Thank you to all the vets who discussed the results with us and gave their input to the article! Especially thankful for the long brainstorming with Sylvia Efa, a vet student at Liverpool University! :)
The Checkpup wellness test kit gives you input on the dogs’ health just by sending in some hair! They analyze insights about 20 essential areas of the dog’s health, including metabolism, energy levels, sugar and carbohydrate tolerance, stage of stress, immune system functioning, glandular activity, and toxic metal exposure.
The results are based on the mineral ratios determined by hair analysis done by a CLIA Certified Laboratory. The results are then given a score and analyzed using Checkpup’s vet-developed algorithm.
The testing and registration process is user-friendly and straightforward. To start, use the activation code in the package to register on the website to create your dog’s profile.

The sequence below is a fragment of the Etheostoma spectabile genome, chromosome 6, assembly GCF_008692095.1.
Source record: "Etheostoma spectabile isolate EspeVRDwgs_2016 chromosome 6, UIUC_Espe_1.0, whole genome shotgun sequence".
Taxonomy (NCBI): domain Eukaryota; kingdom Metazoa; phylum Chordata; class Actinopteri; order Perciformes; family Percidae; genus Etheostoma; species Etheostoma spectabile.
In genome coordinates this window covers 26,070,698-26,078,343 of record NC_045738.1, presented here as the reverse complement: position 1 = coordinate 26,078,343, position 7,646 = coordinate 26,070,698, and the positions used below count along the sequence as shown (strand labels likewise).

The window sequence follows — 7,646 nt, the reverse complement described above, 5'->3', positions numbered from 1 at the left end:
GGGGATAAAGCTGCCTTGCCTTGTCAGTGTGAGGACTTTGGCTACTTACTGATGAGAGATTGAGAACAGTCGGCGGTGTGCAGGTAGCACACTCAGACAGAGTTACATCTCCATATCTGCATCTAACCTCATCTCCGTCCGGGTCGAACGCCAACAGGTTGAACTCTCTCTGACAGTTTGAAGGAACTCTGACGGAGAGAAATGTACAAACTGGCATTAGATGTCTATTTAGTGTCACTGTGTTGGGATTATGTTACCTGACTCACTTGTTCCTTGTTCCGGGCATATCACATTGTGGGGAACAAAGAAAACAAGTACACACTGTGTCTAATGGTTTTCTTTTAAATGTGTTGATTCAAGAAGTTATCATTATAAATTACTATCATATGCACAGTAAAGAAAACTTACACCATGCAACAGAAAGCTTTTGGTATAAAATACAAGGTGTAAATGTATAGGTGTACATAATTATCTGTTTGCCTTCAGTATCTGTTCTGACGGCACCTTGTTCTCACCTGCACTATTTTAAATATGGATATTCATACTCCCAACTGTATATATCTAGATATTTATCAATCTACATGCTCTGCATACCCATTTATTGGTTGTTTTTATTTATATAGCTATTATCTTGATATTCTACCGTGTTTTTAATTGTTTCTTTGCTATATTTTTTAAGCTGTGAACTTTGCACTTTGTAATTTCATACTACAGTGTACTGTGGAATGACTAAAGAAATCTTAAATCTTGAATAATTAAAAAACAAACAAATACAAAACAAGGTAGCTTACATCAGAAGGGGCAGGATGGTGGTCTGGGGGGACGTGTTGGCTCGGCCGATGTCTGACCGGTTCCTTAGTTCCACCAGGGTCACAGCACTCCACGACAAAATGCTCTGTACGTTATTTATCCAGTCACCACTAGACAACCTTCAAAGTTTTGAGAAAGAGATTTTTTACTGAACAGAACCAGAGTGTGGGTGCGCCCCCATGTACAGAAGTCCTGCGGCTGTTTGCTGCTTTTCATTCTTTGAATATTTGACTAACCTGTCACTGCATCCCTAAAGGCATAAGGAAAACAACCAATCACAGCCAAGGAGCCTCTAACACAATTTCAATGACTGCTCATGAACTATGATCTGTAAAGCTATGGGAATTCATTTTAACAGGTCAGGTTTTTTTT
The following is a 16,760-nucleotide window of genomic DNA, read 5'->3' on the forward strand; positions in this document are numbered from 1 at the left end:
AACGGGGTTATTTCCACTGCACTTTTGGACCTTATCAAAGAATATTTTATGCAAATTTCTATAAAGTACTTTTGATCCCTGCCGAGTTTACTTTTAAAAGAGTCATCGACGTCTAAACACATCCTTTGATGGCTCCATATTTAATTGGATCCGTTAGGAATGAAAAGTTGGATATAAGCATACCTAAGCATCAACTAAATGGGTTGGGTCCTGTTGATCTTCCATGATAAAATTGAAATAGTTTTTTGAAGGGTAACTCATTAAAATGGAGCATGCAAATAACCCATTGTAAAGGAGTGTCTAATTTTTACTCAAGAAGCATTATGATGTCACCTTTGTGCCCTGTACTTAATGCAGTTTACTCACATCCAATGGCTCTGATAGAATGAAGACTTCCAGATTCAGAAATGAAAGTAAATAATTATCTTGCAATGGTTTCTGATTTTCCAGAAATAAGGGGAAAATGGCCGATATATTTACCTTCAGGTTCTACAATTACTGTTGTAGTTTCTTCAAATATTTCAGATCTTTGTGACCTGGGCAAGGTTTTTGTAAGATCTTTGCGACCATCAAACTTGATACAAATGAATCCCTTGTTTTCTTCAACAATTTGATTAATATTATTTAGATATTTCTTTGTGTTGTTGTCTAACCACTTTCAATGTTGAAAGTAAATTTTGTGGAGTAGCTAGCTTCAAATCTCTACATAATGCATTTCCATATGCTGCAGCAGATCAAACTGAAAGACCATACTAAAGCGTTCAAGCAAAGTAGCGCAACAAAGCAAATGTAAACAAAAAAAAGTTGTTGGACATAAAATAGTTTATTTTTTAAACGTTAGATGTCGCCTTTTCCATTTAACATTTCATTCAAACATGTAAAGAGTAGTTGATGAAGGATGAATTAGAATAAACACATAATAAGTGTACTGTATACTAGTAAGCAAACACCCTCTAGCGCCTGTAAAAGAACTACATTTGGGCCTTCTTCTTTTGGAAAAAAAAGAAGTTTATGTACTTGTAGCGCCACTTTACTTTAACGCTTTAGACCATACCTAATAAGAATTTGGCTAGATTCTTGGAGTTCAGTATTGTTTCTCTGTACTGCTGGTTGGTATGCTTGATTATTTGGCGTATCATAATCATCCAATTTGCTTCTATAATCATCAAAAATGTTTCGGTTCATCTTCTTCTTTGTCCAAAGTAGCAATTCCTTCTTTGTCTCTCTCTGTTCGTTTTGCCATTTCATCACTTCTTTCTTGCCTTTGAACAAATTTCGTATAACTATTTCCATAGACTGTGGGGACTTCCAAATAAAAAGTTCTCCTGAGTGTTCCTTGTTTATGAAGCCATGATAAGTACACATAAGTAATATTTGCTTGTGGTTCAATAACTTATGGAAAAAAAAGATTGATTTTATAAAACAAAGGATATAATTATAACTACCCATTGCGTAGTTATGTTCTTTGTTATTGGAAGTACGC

After signing up, there is a detailed, lengthy questionnaire that’s recommended to fill out at the same time you are collecting the hair sample to ensure the behavior, environmental, and health questions are answered at the same time the sample was taken. These answers will be weighted in the Systems Check section of the results.
To remove any contamination from the fur that could influence the result, you should bathe and rinse the dog thoroughly and ideally collect the hair 12-24 hours later. Cut the hair as close to the skin as safely as possible. I choose to cut from the belly area since that’s where it is the least visible, but you can take the sample from anywhere.
If you have a dog with longer hair, the hardest part of the whole process is to cut the hair short enough to fit in the marked area of the scale. I recommend doing that while you still hold onto the hair tight after cutting, not when the freshly washed dog hair was placed on the scale and started flying around. :)